What is the issue?
The cervix is the narrow neck-like passage at the lower end of the uterus that enters into the vagina. A woman’s cervix is firm and undilated at the beginning of pregnancy, but progressively softens, all the way to term. The progressive opening, or dilatation, of the cervix occurs with uterine contractions during labour. Mechanical dilatation of the cervix at caesarean section, before onset of labour, is the artificial opening of the cervix. It is done by the surgeon, using a gloved finger, sponge forceps, or other surgical instruments.
Why is this important?
Some obstetricians believe that dilating the cervix helps the drainage of blood from the uterus, following birth by planned caesarean section before the onset of labour. Increased drainage may reduce the risk of intrauterine infection and postpartum haemorrhage. On the other hand, mechanically opening the cervix could result in contamination of the uterus with vaginal micro-organisms, and increase the risk of infections or cervical trauma. We set out to determine the effects of mechanical dilatation of the cervix during a planned caesarean section before the onset of labour on postoperative blood loss and uterine infection, when compared with no mechanical dilatation.
What evidence did we find?
We searched for evidence from randomised controlled trials in September 2017. We identified eight studies with a total of 2227 women undergoing elective (planned) caesarean section before the onset of labour. Of these women, 1097 underwent cervical dilatation with a double-gloved index finger, or in one study with a Hegar dilator, during surgery, while 1130 did not undergo cervical dilatation during surgery.
Low- or very low-quality evidence suggested it was unclear whether cervical dilatation had any impact on postpartum haemorrhage (estimated blood loss greater than 1000 mL), the need for blood transfusion, and other measures of blood loss, postpartum haemorrhage within six weeks, febrile morbidity (infection indicated by increased temperature over a defined time period), endometritis (infection of the lining of the womb), or uterine subinvolution (uterus not returning to its normal size after childbirth). There were no data for cervical trauma.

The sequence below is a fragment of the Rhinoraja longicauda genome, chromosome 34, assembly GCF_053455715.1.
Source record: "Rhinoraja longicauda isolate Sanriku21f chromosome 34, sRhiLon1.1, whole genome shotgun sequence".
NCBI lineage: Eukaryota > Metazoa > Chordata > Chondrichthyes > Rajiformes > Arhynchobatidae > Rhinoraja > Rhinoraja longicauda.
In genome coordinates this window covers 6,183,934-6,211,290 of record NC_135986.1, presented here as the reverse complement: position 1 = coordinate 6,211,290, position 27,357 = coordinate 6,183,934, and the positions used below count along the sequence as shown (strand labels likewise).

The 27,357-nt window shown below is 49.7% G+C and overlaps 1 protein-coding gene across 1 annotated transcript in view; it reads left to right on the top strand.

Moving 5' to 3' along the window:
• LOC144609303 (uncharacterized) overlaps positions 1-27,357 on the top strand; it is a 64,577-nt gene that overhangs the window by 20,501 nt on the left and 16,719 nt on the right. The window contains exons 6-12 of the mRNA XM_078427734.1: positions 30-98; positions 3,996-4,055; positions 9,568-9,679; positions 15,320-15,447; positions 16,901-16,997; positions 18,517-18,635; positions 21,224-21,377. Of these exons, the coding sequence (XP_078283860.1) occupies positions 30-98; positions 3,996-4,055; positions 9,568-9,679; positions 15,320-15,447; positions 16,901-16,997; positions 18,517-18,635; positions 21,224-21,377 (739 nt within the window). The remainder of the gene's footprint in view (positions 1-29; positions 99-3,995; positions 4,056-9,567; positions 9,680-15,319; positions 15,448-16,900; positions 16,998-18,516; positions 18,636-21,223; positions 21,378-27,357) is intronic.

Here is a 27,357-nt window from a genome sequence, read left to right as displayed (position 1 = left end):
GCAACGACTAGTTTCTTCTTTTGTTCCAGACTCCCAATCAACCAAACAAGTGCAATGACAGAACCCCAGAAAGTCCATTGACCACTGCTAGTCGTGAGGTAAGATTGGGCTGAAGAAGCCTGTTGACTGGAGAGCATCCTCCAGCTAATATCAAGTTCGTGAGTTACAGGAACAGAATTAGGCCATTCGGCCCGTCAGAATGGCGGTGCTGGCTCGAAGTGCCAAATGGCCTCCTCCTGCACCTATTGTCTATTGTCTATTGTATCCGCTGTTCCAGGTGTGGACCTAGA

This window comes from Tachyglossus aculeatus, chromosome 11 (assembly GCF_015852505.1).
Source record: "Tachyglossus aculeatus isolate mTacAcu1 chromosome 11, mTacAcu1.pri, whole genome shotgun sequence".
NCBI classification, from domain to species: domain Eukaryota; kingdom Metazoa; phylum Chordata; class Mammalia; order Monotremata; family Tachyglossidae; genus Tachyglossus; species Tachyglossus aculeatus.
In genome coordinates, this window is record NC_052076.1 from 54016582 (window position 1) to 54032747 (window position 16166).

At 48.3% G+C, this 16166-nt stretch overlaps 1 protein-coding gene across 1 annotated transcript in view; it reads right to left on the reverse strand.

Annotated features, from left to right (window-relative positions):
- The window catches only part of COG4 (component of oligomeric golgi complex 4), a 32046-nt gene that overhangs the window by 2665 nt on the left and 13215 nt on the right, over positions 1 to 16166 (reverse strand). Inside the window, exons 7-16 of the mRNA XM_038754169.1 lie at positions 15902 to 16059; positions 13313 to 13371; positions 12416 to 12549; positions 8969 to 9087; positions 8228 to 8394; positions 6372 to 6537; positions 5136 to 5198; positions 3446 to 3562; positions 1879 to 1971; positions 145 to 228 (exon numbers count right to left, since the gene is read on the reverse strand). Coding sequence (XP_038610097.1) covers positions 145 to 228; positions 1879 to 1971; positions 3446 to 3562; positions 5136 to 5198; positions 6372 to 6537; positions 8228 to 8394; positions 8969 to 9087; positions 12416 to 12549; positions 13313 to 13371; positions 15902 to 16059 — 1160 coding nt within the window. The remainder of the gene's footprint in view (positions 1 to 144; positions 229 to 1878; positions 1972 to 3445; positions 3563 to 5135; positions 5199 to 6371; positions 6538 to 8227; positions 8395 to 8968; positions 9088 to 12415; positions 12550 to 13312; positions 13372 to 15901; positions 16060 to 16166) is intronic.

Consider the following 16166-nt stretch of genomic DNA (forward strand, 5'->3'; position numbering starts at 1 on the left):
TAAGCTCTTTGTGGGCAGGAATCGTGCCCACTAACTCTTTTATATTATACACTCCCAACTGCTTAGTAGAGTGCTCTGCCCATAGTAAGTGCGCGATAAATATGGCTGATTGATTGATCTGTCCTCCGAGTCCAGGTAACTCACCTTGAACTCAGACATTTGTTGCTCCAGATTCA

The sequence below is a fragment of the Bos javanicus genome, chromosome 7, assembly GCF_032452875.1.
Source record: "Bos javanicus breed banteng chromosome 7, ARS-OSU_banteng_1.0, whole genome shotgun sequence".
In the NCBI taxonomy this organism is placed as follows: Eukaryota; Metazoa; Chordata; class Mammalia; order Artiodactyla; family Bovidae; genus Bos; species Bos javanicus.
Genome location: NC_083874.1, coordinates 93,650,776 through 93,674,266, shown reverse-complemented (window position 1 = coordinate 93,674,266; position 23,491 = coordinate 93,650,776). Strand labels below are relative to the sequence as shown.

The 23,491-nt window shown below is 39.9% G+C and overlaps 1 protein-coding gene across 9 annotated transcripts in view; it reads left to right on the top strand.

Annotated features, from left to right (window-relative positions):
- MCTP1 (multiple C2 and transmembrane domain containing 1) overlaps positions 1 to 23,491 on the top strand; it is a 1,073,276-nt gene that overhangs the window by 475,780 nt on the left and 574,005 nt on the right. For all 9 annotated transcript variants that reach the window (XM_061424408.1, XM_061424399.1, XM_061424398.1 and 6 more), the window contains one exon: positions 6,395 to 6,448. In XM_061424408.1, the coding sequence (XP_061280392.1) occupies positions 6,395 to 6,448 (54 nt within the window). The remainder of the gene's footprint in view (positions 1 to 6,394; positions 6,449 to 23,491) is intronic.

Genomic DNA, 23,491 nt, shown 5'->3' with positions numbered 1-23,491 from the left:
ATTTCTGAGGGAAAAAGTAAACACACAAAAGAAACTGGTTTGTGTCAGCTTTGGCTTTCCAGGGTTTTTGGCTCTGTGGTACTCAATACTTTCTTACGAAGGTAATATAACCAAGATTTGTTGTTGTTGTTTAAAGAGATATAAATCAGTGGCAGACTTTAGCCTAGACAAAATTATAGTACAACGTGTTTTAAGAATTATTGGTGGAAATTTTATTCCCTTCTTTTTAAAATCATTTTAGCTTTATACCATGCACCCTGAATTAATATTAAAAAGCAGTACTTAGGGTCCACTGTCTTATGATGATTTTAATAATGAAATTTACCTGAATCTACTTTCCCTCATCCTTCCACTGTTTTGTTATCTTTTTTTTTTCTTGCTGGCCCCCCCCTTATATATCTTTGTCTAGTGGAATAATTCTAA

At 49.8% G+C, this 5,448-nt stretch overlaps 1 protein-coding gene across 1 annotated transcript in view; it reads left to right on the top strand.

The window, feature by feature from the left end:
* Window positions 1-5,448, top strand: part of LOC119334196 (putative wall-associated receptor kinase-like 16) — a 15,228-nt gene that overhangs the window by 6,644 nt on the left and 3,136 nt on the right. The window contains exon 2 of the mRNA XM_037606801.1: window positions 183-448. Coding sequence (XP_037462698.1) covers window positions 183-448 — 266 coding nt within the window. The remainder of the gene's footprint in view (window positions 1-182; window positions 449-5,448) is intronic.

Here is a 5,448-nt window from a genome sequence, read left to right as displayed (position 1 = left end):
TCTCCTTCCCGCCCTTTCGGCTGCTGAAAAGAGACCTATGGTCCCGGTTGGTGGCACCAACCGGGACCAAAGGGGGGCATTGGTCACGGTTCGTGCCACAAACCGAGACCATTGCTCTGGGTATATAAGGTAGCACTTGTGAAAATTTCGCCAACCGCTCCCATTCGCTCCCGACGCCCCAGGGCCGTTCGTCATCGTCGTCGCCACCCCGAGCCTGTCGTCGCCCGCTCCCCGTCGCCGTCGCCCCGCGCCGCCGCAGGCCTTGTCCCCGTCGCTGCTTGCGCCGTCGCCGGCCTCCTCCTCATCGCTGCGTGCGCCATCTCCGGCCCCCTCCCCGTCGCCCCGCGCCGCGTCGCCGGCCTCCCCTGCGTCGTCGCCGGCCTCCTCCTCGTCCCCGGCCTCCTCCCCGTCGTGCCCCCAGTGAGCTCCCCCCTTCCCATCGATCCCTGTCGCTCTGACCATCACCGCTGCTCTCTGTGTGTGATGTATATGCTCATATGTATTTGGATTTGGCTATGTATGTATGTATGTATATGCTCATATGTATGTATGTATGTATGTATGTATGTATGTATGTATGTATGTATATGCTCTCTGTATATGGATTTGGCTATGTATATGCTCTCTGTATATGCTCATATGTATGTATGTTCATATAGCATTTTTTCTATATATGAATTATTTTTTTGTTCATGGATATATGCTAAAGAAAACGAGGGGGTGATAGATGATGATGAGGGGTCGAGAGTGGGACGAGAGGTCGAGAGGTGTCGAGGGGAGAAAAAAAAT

We found a slight improvement with mechanical dilatation for some outcomes that had not been specified in our original protocol, but the evidence for these outcomes was based on one or two studies (mean blood loss, endometrial cavity thickness, retained products of conception, distortion of uterine incision, and healing ratio). Cervical dilatation did not have a clear effect on other secondary outcomes, (again not specified in our original protocol): wound infection, urinary tract infection, operative time, infectious morbidity, and integrity of uterine scar.
What does this mean?
It is uncertain whether cervical dilatation has any impact on reducing postoperative problems after caesarean section. This means there is insufficient evidence to encourage or discourage the use of mechanical dilatation of the cervix at elective caesarean section for reducing postoperative ill-health.